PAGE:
Later school start times save students


Orange County may be on the verge of making an important decision. That county’s school board recently discussed a proposal for later school start times. While it is still uncertain if the county will ultimately go with later start times, the scientific evidence all comes to the same conclusion: later school start times have an overwhelmingly positive effect on students.
In an article by the New York Times, Nancy Kalish summarized the evidence against late school start times, explaining “Research shows that teenagers’ body clocks are set to a schedule that is different from that of younger children or adults. This prevents adolescents from dropping off until around 11 p.m., when they produce the sleep-inducing hormone melatonin, and waking up much before 8 a.m. when their bodies stop producing melatonin.” Kalish adds that this means many students don’t get much out of their first class (with around 28% falling asleep), and some skip their first class entirely, contributing to failure and dropout rates. The American Academy of Pediatrics also weighed in, saying that schools should move school start times to 8:30 AM or later in order to improve students’ sleep patterns.
In 2010, a study was published in the Journal of the American Medical Association (JAMA) on the effect of school start time on students. The study, involving 201 students, moved the start time of a Rhode Island high school from 8 AM to 8:30 AM. The benefits were apparent: average sleep duration during the night increased by 45 minutes, the percentage of students getting less than 7 hours of sleep decreased by 79.4%, and the percentage of students getting at least 8 hours increased from 16.4% to 54.7%. The study’s authors concluded by saying “A modest delay in school start time was associated with significant improvements in measures of adolescent alertness, mood, and health.”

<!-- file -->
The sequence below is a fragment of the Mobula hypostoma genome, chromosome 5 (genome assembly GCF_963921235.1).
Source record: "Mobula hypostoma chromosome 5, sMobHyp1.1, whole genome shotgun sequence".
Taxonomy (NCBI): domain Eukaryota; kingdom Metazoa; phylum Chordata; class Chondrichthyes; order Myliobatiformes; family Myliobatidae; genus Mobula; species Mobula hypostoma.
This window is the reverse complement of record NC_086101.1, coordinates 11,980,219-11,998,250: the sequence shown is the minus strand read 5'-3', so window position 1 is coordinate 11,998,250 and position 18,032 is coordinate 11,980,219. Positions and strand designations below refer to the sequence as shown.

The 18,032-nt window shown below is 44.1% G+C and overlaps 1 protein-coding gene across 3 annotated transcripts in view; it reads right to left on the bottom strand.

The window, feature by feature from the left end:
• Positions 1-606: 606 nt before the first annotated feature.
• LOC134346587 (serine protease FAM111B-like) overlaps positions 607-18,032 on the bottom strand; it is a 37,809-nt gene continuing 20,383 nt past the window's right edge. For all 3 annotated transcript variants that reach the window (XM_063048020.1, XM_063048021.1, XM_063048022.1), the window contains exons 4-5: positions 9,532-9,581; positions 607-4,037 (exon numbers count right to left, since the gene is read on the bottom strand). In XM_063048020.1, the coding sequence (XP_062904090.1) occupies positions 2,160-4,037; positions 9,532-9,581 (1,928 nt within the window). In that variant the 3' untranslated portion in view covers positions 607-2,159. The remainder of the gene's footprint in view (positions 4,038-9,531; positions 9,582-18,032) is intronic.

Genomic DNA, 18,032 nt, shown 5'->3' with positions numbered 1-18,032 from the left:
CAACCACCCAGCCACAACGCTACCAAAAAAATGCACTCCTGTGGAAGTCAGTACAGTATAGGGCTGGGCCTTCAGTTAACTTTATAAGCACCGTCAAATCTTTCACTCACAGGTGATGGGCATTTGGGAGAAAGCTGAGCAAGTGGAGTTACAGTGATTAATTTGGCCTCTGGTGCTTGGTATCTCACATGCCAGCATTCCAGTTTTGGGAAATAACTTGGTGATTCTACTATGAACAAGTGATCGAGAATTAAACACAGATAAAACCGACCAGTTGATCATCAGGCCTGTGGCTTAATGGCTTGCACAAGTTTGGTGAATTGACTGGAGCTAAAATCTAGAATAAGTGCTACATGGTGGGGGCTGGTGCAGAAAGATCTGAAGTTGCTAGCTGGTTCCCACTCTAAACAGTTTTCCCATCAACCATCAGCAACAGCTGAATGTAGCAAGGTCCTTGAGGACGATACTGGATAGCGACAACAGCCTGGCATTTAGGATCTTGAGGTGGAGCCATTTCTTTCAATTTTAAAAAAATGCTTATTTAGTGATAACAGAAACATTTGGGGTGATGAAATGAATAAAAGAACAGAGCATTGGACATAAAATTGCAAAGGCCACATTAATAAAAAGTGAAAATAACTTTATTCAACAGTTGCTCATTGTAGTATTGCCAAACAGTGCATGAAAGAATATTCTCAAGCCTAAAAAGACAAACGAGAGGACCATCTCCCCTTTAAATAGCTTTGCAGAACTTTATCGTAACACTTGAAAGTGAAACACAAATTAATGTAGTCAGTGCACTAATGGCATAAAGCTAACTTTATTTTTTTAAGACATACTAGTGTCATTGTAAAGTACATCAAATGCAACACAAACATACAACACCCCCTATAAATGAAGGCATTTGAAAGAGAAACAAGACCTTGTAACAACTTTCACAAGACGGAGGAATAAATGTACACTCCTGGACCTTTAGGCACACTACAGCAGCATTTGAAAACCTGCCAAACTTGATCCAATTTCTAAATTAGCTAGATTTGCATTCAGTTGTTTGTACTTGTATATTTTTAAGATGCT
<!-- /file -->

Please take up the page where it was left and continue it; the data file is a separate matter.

An August, 2014 article by Scientific American also made the case for later school start times. The article cited a study involving 9,000 students in eight public high schools in Colorado, Wyoming, and Minnesota. According to Scientific American, “After one semester, when school began at 8:35 a.m. or later, grades earned in math, English, science and social studies typically rose a quarter step—for example, up halfway from B to B+.”
Furthermore, later school start times could even save lives. A 2008 study by the Journal of Clinical Medicine measured the relationship between later school start times and motor vehicle crashes. The study found that when schools started later, “Average crash rates for teen drivers in the study county in the 2 years after the change in school start time dropped 16.5%, compared with the 2 years prior to the change.”
The vast body of evidence favors later school start times, which have been shown to be beneficial in more ways than one. By even considering later school start times, Orange County has taken a step in the right direction, and I can only hope Pinellas follows in Orange County’s footsteps.